This thread has been an ..... interesting ..... read, but not for the reasons I had hoped for. (Smack, that was quite possibly the longest and most entertaining "marketing" post I've ever seen!) I was hoping to learn something about steel boats and their qualities but that dream died many pages ago. I DO NOT believe for one second that steel is infallible. Brent's claims about shrugging off reefs and rocks with only scratched paint are ridiculous. I was on board the USS Carl Vinson back in '90 going through a seriously major storm when the ship slammed into a wave. After the damage control crews cleaned up the mess, we all got to see the damage caused to the foc'sle. The main beam in the stem was buckled and plate metal bulkheads much thicker than the skin of a Brentboat were dented from the where the caps to the hawse pipes blew into the space and ricocheted around, all from slamming into a wave. So Brent, I don't believe your claims one bit.
I think steel has it's place as a material of choice but I don't believe it is the ONLY choice. I've seen much advice given and several books mention that steel hulls are a good choice for high latitude sailing but what about the more temperate areas? I'm not ready to discard a steel boat just yet but from everything I've heard, read, and experienced, it seems to require much more attention to corrosion than other materials. I've also read that condensation can be a problem unless it is insulated. Are they typically insulated only from the waterline up or are they also insulated below the waterline? It seems to me that sprayed insulation would make inspection and repairs problematic, especially while underway.
Check out the law of mechanical similitude for a comparison between large boats and small ones in terms of the relative strengths .The bigger the boat the more marginal the strength becomes. Small steel boats are grossly over strength, super tankers marginal. An example would be the test I suggested to Smack. Take a tin can, sealed ( a condensed milk can with the holes soldered shut would work) Stand waist deep in water and try making a hole in it with an aluminium baseball bat . Now imagine a similar sized bat to can ratio on a super tanker. You wont make a hole in the can, no matter how hard you try, but the super tanker hit with a much larger bat that itself, would break up quickly. A small steel sailboat can pound on a lee shore for weeks without serious damage , but a super tanker in dry dock will break in half if the supports are not perfect. Shipyard workers can confirm this.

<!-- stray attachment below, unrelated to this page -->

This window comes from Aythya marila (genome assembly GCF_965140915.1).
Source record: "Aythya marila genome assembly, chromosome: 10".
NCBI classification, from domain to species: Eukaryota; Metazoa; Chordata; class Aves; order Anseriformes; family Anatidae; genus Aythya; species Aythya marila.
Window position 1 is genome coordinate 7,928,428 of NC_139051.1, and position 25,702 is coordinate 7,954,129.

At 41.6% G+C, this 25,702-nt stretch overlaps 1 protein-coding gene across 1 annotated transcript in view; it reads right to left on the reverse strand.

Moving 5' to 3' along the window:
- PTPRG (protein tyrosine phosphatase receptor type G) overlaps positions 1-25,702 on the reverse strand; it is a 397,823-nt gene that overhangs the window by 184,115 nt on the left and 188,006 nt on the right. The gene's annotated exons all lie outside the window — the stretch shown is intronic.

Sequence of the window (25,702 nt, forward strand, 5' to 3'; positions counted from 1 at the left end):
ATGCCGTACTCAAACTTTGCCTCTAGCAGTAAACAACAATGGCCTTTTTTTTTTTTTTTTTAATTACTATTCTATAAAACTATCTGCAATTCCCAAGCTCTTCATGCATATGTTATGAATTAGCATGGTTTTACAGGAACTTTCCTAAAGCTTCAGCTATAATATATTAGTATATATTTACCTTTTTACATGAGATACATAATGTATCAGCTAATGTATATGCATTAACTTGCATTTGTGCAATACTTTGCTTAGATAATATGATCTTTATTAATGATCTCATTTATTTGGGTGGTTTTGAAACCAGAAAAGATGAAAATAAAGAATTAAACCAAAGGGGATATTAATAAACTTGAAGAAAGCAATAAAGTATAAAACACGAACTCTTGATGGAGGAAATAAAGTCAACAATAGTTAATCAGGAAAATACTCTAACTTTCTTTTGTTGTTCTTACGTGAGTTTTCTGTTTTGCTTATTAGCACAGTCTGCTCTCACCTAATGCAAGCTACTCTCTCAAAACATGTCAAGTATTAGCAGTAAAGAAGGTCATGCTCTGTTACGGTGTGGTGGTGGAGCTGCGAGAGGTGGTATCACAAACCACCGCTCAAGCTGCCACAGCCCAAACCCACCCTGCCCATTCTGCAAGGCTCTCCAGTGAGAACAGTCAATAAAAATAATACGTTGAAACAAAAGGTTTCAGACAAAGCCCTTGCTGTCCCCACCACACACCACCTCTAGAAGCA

That is how the law of mechanical similitude works.
I have zero condensation inside my hull, despite living aboard her full time for 29 years. Spray foam eliminates it completely. It is however very important o heavily epoxy the inside, before spray foaming. Foam does not protect it reliably. Many commercially made boats ( Foulkes Fehr, Amazon ) have zero epoxy under the y foam, and rust from the inside out , sometimes rather quickly. Anywhere I have dug out sprayfoam, in my heavily epoxied interior , to install thru hulls, deck conduits, etc., the steel under it has been in perfect condition.
Spray foam should be carried to the floor boards. Some fish boats were foamed right down into the bilges and the foam acted like wicks, drawing bilge water high up, causing serious corrosion. Hulls and keels made out of only 1/8th plate doen't help any. You need a place for the water to drain out of the foam. Leave the foam out a foot either side of the centreline, and in any engine compartment .
On deck, the biggest maintenance problems are paint chipping of outside corners, Flat surfaces are far less problematic. If you have corrosion problems on flat surfaces, the paint is not thick enough or the steel under it was not clean enough ,before painting. Trimming al outside corners On a steel boat with stainless, can reduce maintenance by 80%
For marina queens, and "occasional use" boats , fibreglass is far less maintenance, than a steel boat. For full time, hard use, where a plastic boat would have cleats worked loose, things breaking , and deck leaks to constantly re-seal , workboat priorities prevail , and a steel boat becomes far less maintenance.
Bob Perry, an indisputable expert on fibreglass, knows next to nothing about steel boats. Nor does Smack. Neither has any hands on experience building, , cruising in, or maintaining a steel boat over many decades .
Best get your steel boat info from those who have built or cruised in one successfully, over decades. Otherwise you are getting only misinformation spread by plastic boat salesmen.
To see what a small boat can take , check out the" Gringo "photos on cruisers forum. That kind of impact would have cut a much larger boat in half.